On May 18, 2020, the US Small Business Administration (SBA) released its twelfth interim final rule (IFR #12) on treatment of entities with foreign affiliates and purporting to “clarify” its own prior “guidance” noting that:

“Some market participants have indicated that there may be uncertainty regarding whether PPP applicants must include employees of foreign affiliates in their employee counts, because SBA has previously issued guidance stating that an entity is eligible for a PPP loan if it has 500 or fewer employees whose principal place of residence is in the United States. See 85 FR 20811, 20812 (April 15, 2020).”


Continue Reading Now We Know it Was “Mud”: The SBA “Walks Back” Its Prior Rules and FAQs Regarding Treatment of Foreign Affiliates

In statements made yesterday on “Squawk Box” on CNBC, Secretary Mnuchin said:

“I’m going to be putting out an announcement later this morning that for any loan over $2 million, the Small Business Administration will be doing a full review of that loan before there is loan forgiveness,” and regarding the Los Angeles Lakers, the

Today, the US Small Business Administration (SBA) provided further guidance for PPP loan applicants in FAQ #37, which states:

  1. Question: Do businesses owned by private companies with adequate sources of liquidity to support the business’s ongoing operations qualify for a PPP loan?

Answer: See response to FAQ #31[1].

Beyond potentially excluding private companies (in addition to public companies under the SBA’s prior FAQ #31) with “adequate sources of liquidity,” the SBA offers no meaningful guidance regarding such “adequacy” or “sources” or even regarding what might constitute such “liquidity.”


Continue Reading Still Clear as Mud (Unfortunately): SBA’s Latest Official FAQ Fails to Provide Meaningful Guidance for Potential PPP Borrowers

In FAQ #31 posted on April 23, 2020, the US Small Business Administration offered the following clarification (italics added):

31. Question: Do businesses owned by large companies with adequate sources of liquidity to support the business’s ongoing operations qualify for a PPP loan?

Answer: In addition to reviewing applicable affiliation rules to determine eligibility, all

On April 15, 2020, Senators Corey Booker (D-NJ) and Sherrod Brown (D-OH) sent letters to numerous leading banks urging them not to charge customers overdraft and non-sufficient fund (NSF) fees during the COVID-19 pandemic.  According to the letters, “banks should be ensuring that consumers will not be faced with any overdraft charges that compounds their already fragile financial state, and provide them some relief as they manage ongoing expenses, including rent and mortgage payments, utility bills, and other essentials.”  Senators Booker and Brown did acknowledge in the letters, however, that “[s]everal banks have announced that they will temporarily waive or refund overdraft fees for their customers.”

Continue Reading Senators Booker and Brown Urge Banks Not To Charge Overdraft And NSF Fees During Pandemic

Today, a federal judge in Maryland denied an emergency motion seeking to block Bank of America from applying eligibility restrictions to its lending under the $349 billion Paycheck Protection Program (“PPP”). The motion for a temporary restraining order and preliminary injunction was filed by four small businesses, which had alleged that Bank of America only accepted applications for PPP loans from small business checking customers that were already borrowers at the bank or that were not also borrowers at any other bank. The businesses alleged that these limitations violated the Coronavirus Aid, Relief, and Economic Security Act (“CARES Act”), which established the PPP, and the Small Business Act (“SBA”).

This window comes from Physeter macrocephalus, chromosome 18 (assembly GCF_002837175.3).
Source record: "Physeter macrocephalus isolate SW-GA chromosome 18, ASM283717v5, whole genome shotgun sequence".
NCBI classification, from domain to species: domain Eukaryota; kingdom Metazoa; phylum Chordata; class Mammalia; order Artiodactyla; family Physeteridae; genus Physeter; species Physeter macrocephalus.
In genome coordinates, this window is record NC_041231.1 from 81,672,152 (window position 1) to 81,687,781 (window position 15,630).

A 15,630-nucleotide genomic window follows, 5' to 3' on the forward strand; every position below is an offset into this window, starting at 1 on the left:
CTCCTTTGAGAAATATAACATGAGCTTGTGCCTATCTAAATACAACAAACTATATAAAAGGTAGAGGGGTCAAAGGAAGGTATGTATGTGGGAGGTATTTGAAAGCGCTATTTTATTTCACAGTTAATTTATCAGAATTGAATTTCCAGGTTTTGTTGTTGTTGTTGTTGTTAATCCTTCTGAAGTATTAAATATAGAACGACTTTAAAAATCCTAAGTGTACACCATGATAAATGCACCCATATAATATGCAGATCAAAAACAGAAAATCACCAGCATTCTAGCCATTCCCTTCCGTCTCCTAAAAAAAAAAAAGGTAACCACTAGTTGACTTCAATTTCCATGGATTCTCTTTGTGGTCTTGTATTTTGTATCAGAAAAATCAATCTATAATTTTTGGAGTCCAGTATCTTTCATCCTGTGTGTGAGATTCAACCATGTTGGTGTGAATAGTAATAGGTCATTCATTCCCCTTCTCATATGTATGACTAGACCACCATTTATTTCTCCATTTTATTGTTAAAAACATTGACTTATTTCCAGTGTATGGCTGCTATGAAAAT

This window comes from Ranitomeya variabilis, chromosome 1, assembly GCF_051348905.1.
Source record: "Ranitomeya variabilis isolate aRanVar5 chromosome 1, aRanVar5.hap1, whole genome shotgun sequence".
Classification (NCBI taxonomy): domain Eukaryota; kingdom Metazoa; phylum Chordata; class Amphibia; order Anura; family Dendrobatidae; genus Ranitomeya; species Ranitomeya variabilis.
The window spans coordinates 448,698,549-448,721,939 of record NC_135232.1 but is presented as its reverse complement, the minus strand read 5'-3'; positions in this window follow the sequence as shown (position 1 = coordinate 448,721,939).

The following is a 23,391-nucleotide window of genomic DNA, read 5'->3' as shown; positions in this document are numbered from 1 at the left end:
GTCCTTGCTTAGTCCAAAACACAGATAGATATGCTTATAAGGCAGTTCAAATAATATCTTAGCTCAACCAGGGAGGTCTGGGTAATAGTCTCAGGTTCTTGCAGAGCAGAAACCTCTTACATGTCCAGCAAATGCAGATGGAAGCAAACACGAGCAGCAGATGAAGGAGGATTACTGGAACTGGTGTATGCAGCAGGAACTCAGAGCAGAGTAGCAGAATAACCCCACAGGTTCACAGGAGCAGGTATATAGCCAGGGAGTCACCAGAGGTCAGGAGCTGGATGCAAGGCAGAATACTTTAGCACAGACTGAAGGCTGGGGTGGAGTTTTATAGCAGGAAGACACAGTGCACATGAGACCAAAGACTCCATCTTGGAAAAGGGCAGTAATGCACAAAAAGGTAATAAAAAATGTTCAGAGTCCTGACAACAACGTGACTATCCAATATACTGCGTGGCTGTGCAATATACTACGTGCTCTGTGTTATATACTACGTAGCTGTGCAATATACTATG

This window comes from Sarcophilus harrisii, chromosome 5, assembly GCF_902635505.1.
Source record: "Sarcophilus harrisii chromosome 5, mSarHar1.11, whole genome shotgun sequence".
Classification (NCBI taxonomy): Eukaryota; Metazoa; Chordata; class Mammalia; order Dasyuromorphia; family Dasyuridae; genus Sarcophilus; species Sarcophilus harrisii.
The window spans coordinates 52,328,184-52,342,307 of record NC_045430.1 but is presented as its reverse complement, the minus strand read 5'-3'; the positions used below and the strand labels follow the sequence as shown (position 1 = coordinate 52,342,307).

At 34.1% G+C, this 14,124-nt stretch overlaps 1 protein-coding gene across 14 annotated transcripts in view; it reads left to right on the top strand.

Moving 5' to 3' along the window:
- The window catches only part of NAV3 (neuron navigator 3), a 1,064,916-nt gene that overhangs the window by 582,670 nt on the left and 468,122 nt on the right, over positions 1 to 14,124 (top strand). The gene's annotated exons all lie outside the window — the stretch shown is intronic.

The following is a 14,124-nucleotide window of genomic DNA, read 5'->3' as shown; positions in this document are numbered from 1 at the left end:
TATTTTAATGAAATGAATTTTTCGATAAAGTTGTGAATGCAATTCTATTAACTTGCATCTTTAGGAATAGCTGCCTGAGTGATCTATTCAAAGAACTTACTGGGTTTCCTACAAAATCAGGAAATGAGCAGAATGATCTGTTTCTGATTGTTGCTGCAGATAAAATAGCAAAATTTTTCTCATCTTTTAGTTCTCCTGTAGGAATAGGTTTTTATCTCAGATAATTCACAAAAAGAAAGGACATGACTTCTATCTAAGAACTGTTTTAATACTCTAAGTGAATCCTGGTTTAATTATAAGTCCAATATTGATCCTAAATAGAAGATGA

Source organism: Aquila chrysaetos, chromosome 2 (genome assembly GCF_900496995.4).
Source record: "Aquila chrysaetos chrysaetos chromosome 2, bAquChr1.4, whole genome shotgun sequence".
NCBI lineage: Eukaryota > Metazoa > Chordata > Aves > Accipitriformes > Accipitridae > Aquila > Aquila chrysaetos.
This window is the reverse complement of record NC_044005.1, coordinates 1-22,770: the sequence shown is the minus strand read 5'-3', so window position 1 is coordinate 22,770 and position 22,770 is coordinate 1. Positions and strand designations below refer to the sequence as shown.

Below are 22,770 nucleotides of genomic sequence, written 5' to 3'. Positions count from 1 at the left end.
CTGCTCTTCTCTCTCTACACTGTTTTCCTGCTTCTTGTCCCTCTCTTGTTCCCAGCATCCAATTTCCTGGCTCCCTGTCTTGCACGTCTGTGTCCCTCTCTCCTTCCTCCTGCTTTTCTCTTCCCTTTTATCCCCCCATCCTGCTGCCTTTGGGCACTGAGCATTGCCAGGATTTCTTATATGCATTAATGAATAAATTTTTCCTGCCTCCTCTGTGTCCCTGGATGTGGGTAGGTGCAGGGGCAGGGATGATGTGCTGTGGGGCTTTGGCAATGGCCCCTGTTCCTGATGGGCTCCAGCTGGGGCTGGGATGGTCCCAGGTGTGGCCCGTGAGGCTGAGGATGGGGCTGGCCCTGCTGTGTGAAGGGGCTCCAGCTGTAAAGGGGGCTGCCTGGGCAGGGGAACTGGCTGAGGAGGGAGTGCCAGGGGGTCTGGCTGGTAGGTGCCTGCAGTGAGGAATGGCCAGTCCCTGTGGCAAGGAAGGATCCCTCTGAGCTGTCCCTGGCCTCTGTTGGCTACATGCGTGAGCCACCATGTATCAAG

Continue Reading Maryland Federal Court Denies Attempt to Block Bank of America’s Eligibility Restrictions for Paycheck Protection Program Loans

Any day now, maybe even today, Ginnie Mae will announce the details on its Pass-Through Assistance Program (“PTAP”), through which Ginnie Mae will provide a liquidity facility for issuers that need help meeting their obligation as issuers to pass-through payments of regularly scheduled payments of principal and interest, regardless of whether the loans are subject

On March 31, 2020, in an effort to continue to respond to the challenges brought about by the Covid-19 crisis, the Commodity Futures Trading Commission (CFTC) staff issued temporary relief that will permit certain US trading firms to serve their US customers from foreign affiliates. Many US futures commission merchants (FCM) are part of international financial service groups with global operations in various financial centers outside the United States, and the new relief will have the practical effect of allowing those non-US personnel to enter orders of US customers where certain conditions are satisfied.

The issuance of the relief marks a significant and helpful step. Recognizing the operational difficulties confronting numerous FCMs during this period, CFTC staff has taken an aggressive and well-advised step to help promote the efficiency of order execution.


Continue Reading CFTC COVID-19 Relief Allows Certain Foreign Brokers to Enter US Customer Orders

The practical applications for utility tariff bonds (UTBs) continues to expand.[1] One additional use for UTBs may well be the recovery of COVID-19 pandemic costs (COVID-19 Costs) incurred by utilities. UTBs are an efficient way to finance costs over which a utility has little practical control and where the recovery of such costs would likely otherwise cause rate “shock” for customers.

Continue Reading Recovery of COVID-19 Costs by Utility Tariff Bonds?